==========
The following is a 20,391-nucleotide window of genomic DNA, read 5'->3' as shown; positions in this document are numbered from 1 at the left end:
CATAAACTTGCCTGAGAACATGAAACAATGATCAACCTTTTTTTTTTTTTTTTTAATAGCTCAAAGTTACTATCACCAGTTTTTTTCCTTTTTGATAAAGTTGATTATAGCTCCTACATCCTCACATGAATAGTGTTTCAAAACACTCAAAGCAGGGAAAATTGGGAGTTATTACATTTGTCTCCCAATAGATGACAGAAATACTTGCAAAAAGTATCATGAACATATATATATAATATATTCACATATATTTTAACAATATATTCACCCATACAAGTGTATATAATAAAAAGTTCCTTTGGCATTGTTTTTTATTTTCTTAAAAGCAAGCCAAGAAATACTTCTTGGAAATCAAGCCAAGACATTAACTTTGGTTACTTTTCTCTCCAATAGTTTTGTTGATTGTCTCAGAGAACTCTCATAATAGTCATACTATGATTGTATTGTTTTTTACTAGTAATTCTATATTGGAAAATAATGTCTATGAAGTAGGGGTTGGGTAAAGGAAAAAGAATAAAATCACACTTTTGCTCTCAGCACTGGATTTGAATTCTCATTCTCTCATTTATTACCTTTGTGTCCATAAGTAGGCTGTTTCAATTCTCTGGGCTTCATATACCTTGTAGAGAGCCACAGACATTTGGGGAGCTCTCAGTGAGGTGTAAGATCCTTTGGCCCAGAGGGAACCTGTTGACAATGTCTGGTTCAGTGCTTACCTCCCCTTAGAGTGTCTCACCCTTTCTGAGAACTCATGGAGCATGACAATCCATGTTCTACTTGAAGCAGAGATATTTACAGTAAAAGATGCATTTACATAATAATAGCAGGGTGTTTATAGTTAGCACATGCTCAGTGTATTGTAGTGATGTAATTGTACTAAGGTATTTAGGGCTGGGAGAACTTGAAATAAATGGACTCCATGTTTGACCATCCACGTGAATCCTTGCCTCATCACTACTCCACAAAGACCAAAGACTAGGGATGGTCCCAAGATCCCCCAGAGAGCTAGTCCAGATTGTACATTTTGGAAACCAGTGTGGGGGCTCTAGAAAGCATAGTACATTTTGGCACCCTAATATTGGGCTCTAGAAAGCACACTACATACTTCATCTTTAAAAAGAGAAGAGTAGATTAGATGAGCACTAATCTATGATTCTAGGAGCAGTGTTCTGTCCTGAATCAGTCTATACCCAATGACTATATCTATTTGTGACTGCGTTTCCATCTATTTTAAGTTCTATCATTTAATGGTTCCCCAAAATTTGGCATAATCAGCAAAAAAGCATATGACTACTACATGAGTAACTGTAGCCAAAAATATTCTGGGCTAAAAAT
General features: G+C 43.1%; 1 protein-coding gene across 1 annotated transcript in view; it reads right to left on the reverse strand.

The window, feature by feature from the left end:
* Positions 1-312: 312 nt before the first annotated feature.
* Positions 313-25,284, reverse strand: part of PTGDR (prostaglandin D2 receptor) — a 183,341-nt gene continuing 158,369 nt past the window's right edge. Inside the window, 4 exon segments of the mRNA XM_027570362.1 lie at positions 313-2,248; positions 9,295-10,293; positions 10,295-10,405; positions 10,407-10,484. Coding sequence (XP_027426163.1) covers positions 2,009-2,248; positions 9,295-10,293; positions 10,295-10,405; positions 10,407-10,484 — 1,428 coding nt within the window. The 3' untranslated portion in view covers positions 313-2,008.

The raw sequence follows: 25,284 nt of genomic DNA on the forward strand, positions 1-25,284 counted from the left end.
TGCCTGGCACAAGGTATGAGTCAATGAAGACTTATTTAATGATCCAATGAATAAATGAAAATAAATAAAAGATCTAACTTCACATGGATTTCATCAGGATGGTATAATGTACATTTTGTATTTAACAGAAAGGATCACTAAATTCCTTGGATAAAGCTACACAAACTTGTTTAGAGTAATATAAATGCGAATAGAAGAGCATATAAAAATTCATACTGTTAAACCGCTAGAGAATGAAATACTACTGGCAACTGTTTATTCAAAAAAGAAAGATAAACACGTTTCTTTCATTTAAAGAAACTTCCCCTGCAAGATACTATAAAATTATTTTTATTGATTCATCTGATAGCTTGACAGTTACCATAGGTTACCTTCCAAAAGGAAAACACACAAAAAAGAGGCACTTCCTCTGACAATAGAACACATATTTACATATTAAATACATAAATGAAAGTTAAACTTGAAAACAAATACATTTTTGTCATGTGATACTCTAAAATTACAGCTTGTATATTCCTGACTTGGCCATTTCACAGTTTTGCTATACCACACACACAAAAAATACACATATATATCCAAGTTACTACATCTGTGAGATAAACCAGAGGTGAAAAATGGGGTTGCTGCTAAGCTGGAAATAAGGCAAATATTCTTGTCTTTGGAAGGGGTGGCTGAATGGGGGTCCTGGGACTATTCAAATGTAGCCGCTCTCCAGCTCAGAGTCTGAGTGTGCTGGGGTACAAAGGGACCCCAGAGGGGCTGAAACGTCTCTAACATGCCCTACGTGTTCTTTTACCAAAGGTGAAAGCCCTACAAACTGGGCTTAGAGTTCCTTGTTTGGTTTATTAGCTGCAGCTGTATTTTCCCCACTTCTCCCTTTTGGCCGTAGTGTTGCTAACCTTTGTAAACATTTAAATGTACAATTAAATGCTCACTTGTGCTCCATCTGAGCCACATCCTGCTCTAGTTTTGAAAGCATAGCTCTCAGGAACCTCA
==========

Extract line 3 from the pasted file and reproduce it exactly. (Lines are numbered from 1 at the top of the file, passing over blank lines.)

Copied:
General features: G+C 43.1%; 1 protein-coding gene across 1 annotated transcript in view; it reads right to left on the reverse strand.